Former Federal Reserve Chairman Paul Volcker, who made his name taming the double-digit inflation rates of the early 1980s, raised some eyebrows this week by speaking against the conventional wisdom that a recent cooling of inflation is dangerous.
Measures of price level growth have been running below the Fed's desired level. Volcker isn’t sweating it. "I think it's fine. We haven’t got much inflation, and people don’t expect much inflation and that's a good thing," he said. "I'm not somebody that worries about inflation being too low."
Those who do worry about it argue that a persistent lack of inflation in the face of ultra-low interest rates, years of bond-buying stimulus and healthy job creation risks a Japanese-style debt-deflation spiral that could quickly suck the life out of the economy.
Thus the futures market has pushed back its estimate of the timing of rate liftoff by the Fed to the end of the year, the bond market has pushed down long-term Treasury yields and precious metals have been shunned (since protection against inflation and the accompanying loss of purchasing power was deemed unnecessary).
Headline inflation readings have taken a dive because of the recent drop in energy prices, economic slowdowns in Asia and Europe, a recent spate of soft U.S economic data and the strength of the U.S. dollar. The March Consumer Price Index report showed overall prices basically flat on a year-over-year basis — well below the 2 percent rate that the Fed targets. A couple of months ago, prices were falling outright.
The Fed's preferred gauge of inflation, the core Personal Consumer Expenditures price index, is growing at a rate of just 1.4 percent year over year. Combined with expectations of soft first-quarter GDP growth, with the Atlanta Fed's GDPNow real-time estimate tracking at just 0.1 percent, this raises the odds that Volcker's Fed successors will be forced to acknowledge in their next policy announcement on April 29 that a June rate hike is off the table. Instead, as the Fed waits to be sure the threat of a deflation scare has passed, September is now seen as the soonest it will move to raise interest rates for the first time since 2006.
The good news is that there's growing evidence that Volcker's lack of concern is justified; that the economy, and financial markets, are showing signs of preparing for a resurgence of rising prices in the months to come.
For one, Treasury bonds — as represented by the iShares Barclays 20+ Year Treasury Bond ETF (TLT) — have just suffered their worst three-day losing streak since February, pushing the fund back below its 50-day moving average. Due to the inverse relationship between bond prices and yields, that's reflective of a rise in long-term interest rates. The 10-year Treasury yield is on the cusp of punching through the 2 percent level again.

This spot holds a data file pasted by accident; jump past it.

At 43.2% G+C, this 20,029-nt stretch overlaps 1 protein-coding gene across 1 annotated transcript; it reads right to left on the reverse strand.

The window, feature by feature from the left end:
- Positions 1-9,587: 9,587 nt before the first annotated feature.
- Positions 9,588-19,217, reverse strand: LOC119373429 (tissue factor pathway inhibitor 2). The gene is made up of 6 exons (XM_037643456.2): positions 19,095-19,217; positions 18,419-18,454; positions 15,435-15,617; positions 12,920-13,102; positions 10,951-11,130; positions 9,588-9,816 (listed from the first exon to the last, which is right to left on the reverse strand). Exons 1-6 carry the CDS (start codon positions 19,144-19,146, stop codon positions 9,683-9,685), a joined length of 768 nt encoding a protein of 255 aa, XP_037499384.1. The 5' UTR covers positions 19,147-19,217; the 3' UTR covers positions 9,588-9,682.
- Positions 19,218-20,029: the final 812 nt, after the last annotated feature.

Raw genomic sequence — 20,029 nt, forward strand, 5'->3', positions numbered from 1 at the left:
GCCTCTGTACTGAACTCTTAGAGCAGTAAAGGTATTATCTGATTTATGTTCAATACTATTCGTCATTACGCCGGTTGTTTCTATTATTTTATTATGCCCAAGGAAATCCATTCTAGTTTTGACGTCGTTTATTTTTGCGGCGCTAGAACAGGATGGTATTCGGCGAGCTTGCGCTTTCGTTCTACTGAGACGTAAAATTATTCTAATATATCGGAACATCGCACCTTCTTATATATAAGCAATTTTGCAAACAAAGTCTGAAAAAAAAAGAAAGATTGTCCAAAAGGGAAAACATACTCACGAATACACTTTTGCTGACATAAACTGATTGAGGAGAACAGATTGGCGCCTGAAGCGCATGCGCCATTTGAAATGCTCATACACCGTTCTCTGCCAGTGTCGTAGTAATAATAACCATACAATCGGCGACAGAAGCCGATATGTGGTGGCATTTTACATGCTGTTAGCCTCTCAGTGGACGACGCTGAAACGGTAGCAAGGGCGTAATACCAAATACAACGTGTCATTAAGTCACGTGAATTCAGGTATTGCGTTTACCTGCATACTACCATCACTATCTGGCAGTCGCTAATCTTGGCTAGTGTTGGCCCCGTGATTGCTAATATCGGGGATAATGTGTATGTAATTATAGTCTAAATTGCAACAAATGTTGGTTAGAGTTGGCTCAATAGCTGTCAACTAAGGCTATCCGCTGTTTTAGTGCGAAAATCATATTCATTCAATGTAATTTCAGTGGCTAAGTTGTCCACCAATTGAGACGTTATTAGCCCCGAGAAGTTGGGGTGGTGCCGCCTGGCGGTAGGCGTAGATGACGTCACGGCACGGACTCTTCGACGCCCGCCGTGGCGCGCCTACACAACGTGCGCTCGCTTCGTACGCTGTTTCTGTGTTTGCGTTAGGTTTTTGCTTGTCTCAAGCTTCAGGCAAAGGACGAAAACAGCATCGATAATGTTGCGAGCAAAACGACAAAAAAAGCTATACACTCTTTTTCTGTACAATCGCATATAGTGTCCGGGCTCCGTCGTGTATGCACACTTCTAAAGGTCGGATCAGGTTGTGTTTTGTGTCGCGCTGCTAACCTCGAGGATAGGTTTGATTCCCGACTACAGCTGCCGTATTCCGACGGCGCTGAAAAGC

The drop in T-bond prices, and the rise in yields, stems from both a turnaround in the U.S. macroeconomic surprises (as represented by the slight reversal in the Citigroup Economic Surprise Index, which measures where the data is coming in relative to analyst expectations) as well as a turnaround in inflation expectations.
The latter can be seen in the surge of relative strength in the iShares Barclays TIPS Bond Fund (TIP) relative to the TLT, something that's been exceedingly rare over the last two years as inflation has drifted lower. The TIP represents exposure to a basket of Treasury Inflation-Protected Securities. The ratio of the TIP to the TLT gives a rough approximation of where the bond market thinks inflation is going.
After bottoming in late January, when energy prices and U.S. macroeconomic surprises were at their nadir, the ratio has been edging higher. If a sustained uptrend in inflation expectations can be established, it will be the first since late 2013. That's the last time the bond market acted as if inflation was something to monitor.
A big driver behind any rising inflation expectations, according to data compiled by Ed Yardeni of Yardeni research, is nascent wage pressure. Yardeni finds that average hourly earnings for all workers rose at a 3.9 percent seasonally adjusted annualized rate during the first three months of the year — the highest since December 2008.
Signs of strength are also materializing in the housing market, with the ingredients coming together for higher home prices heading into the summer. Existing home sales surged at a 10.4 percent annual rate in March to the best pace since September 2013. In percentage terms, the 6.1 percent month-over-month gain was the strongest since December 2010 and among the very highest in the 16-year history of the data series. The median home price was up 7.8 percent over last year, for the best reading since last February.
If these trends continue, inflation should finally start climbing toward the Fed’s target.
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